Global efforts to fight HIV are stalling as Eastern Europe and other regions have seen increasing numbers of infections since 2010, the United Nations reported Tuesday.
While annual infections among children have fallen sharply, there was no decrease among adults over the past five years, according to the Joint UN Programme on HIV/AIDS (UNAIDS) in Geneva.
In Eastern Europe and Central Asia, new infections jumped 57 per cent between 2010 and 2015.
There was an increase by 9 per cent in the Caribbean and by 4 per cent in Middle Eastern and North African countries.
The human immunodeficiency virus has been on the decline only in other African regions as well as in Asian and Pacific countries.
"We are sounding the alarm," UNAIDS Executive Director Michel Sidibe said.
"If there is a resurgence in new HIV infections now, the epidemic will become impossible to control," he said.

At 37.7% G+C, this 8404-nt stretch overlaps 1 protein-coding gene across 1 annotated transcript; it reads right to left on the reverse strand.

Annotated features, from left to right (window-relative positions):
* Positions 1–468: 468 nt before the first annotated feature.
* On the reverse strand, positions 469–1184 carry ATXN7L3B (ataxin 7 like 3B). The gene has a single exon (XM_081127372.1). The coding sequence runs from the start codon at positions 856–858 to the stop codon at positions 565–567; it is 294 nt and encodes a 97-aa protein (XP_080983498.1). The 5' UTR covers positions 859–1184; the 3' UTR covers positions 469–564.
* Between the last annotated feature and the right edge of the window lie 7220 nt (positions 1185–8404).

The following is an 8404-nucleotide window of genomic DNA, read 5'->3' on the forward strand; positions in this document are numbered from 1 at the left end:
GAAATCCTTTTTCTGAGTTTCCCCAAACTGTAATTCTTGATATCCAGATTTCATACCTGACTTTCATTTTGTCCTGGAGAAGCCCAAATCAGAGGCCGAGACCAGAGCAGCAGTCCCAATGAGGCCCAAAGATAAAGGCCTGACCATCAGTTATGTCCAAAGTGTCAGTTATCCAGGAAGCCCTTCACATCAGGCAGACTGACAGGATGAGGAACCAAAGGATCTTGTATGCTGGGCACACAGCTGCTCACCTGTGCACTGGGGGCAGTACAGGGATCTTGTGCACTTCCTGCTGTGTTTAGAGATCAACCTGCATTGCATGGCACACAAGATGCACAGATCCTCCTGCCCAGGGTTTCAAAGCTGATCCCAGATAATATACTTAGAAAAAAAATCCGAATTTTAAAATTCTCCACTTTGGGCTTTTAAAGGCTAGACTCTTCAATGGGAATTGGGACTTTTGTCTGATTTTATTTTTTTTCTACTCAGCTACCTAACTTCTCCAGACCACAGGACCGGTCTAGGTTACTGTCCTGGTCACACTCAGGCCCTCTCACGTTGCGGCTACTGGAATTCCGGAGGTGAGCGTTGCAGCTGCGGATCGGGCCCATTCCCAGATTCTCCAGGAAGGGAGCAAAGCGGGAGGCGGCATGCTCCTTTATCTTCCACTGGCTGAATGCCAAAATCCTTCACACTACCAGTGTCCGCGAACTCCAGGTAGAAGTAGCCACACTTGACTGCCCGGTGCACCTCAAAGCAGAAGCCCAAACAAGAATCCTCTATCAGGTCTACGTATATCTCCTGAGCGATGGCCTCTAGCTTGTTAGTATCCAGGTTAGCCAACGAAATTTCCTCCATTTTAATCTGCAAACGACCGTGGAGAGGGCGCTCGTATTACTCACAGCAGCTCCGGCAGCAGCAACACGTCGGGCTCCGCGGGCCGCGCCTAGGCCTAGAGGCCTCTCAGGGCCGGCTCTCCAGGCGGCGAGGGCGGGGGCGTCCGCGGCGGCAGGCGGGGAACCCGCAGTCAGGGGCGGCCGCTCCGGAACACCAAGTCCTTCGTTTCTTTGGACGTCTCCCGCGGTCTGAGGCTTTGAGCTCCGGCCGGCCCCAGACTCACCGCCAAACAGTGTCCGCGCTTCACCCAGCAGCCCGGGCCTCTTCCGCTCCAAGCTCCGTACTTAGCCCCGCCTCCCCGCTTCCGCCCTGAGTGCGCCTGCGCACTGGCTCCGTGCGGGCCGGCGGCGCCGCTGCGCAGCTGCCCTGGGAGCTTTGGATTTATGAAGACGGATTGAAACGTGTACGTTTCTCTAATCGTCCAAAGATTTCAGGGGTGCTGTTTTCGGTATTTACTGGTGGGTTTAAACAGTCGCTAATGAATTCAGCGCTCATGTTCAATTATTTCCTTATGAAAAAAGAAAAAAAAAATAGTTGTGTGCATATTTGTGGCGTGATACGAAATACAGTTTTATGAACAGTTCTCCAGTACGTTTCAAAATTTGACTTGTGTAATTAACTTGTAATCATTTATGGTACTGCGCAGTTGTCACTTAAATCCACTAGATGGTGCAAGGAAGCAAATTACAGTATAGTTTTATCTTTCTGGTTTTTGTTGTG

Russia accounted for the vast majority of new infections in Eastern Europe last year.
The virus spread especially among drug users who use needles, Russia is one of the few countries in the region that does not offer substitute drugs, which are not injected.
In the Middle East and North Africa, "prevention programmes for men who have sex with men and sex workers rarely receive support from domestic resources or through public services," even though these groups account for most infections.
In 2015, 36.7 million people lived with AIDS, and 1.1 million died from the immune weakness syndrome that is caused by HIV.
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